The reason why early childhood education and care (ECEC) is one of the hottest topics from this week’s Federal Budget and Budget Reply speeches is because it impacts every Australian.
Even before we get to the lifelong benefits for children, it is clear that our workforce hinges on parents having access to affordable, stable, high-quality early learning so they can take up jobs and provide for their families.
ECEC helps parents find work, stay in work, work more hours and keep businesses moving.
This is more important than ever at this moment, when Australian families are increasingly financially insecure, and our country is in the worst recession in living memory.
We know that getting people into jobs and easing the financial burden on families needs to be the immediate priority for policymakers.
Optimising the childcare subsidy (CCS) is the answer to achieve this.
The current system benefits a lot of families but it contains barriers to workforce participation that must be addressed. Our latest fact sheet explains how parents and especially women are held back from working more hours, causing families to miss out on potential earnings and impacting job creation.
The Front Project has provided recommendations to overcome this challenge and while we hoped the speeches this week would reflect more of the solutions put forward, they did contain some welcome announcements.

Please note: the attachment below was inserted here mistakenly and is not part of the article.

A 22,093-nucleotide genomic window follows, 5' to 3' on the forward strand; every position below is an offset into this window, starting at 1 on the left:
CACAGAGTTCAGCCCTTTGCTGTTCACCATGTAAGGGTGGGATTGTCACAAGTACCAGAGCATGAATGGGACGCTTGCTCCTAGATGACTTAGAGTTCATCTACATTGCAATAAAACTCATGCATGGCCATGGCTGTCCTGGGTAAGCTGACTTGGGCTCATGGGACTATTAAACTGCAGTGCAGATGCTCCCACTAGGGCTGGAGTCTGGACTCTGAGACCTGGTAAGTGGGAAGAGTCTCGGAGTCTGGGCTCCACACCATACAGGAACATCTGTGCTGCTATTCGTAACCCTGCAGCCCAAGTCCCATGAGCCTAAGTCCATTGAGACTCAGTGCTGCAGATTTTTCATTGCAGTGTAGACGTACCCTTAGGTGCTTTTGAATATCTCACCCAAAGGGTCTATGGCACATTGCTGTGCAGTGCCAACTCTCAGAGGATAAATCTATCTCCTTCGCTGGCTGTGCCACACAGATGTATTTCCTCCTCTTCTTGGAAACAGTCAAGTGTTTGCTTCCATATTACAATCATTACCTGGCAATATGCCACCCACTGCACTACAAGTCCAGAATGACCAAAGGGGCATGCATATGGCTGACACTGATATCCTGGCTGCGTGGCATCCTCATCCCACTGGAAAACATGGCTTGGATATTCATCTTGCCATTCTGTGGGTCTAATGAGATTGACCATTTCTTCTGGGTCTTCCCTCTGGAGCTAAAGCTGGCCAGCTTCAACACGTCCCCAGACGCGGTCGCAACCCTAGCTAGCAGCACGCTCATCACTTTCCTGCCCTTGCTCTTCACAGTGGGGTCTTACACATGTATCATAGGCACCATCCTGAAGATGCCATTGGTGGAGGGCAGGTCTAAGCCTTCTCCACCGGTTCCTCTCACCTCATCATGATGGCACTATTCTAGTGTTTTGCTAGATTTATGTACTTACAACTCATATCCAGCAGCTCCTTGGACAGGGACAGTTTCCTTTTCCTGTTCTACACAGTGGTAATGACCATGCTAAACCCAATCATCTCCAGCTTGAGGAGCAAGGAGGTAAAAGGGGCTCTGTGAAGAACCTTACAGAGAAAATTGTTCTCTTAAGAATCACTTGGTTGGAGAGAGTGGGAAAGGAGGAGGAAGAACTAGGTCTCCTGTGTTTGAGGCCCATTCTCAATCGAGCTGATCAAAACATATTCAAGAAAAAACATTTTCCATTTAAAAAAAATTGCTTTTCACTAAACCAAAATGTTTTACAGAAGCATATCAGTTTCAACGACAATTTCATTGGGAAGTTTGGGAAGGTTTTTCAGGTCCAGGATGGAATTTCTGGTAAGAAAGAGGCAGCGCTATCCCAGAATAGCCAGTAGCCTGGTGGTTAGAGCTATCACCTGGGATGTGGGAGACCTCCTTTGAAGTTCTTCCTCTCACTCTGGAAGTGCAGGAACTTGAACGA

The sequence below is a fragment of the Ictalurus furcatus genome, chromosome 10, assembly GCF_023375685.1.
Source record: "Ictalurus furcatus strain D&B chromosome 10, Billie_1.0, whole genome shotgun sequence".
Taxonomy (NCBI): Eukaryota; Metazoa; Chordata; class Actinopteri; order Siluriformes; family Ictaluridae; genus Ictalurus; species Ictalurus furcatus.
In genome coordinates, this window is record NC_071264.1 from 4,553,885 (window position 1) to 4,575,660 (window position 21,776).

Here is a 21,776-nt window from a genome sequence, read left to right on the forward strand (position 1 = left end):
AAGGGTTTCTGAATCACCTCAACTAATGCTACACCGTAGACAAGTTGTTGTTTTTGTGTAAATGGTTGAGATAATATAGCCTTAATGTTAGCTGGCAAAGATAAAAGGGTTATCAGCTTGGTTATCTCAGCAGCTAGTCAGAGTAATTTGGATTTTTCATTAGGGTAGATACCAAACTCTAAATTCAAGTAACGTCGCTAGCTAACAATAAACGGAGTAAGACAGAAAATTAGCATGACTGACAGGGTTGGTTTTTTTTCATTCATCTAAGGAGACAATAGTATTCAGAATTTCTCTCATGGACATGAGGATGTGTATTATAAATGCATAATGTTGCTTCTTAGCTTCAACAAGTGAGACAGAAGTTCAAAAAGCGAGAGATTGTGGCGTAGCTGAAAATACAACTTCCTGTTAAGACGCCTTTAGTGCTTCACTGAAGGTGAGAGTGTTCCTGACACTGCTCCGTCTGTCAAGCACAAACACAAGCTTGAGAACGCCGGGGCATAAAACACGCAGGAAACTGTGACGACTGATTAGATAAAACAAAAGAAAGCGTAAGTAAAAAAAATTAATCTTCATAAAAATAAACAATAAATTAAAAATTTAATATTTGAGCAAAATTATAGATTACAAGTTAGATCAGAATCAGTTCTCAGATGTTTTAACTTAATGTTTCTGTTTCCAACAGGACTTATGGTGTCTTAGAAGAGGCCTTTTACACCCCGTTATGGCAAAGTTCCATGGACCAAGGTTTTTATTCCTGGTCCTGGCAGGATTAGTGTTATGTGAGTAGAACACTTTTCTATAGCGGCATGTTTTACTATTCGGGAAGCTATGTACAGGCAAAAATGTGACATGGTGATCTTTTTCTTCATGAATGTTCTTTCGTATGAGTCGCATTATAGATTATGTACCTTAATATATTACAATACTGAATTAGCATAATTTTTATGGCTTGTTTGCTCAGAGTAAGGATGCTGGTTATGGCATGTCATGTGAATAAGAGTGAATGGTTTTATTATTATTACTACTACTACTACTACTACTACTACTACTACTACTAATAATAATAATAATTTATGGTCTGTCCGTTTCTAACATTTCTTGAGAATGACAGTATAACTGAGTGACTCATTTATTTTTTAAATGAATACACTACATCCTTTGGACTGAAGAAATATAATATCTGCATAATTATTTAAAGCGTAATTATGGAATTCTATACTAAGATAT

The Opposition Leader’s proposal to remove the CCS cap and lift the maximum subsidy rate will help remove disincentives for parents to work and improve children’s access to early learning.
It is critical that the benefits of these changes are not adversely affected by rising fees, so the ACCC will play a key role in addressing this.
We can assist even more families – especially those who stand to benefit the most from early learning – by increasing the maximum subsidy further to 95% and ensuring all families receive some subsidy, regardless of what they earn.
Improving access to ECEC will only grow in importance as we move through the next waves of the recession. You don’t need to have children or grandchildren to understand that all Australians stand to benefit from the double dividend that investment in early learning delivers – and a strong return is exactly what we should be aiming to achieve from investments right now.
We understand that the changes we want to see require sophisticated reform to be effective, and support from all sides of politics to be implemented.
We will continue our work to see a stronger early learning system for Australia, and advocate for the children, parents and carers whose families rely on it; teachers and educators who are the lifeblood behind it; and employers and businesses whose workforces cannot operate without it.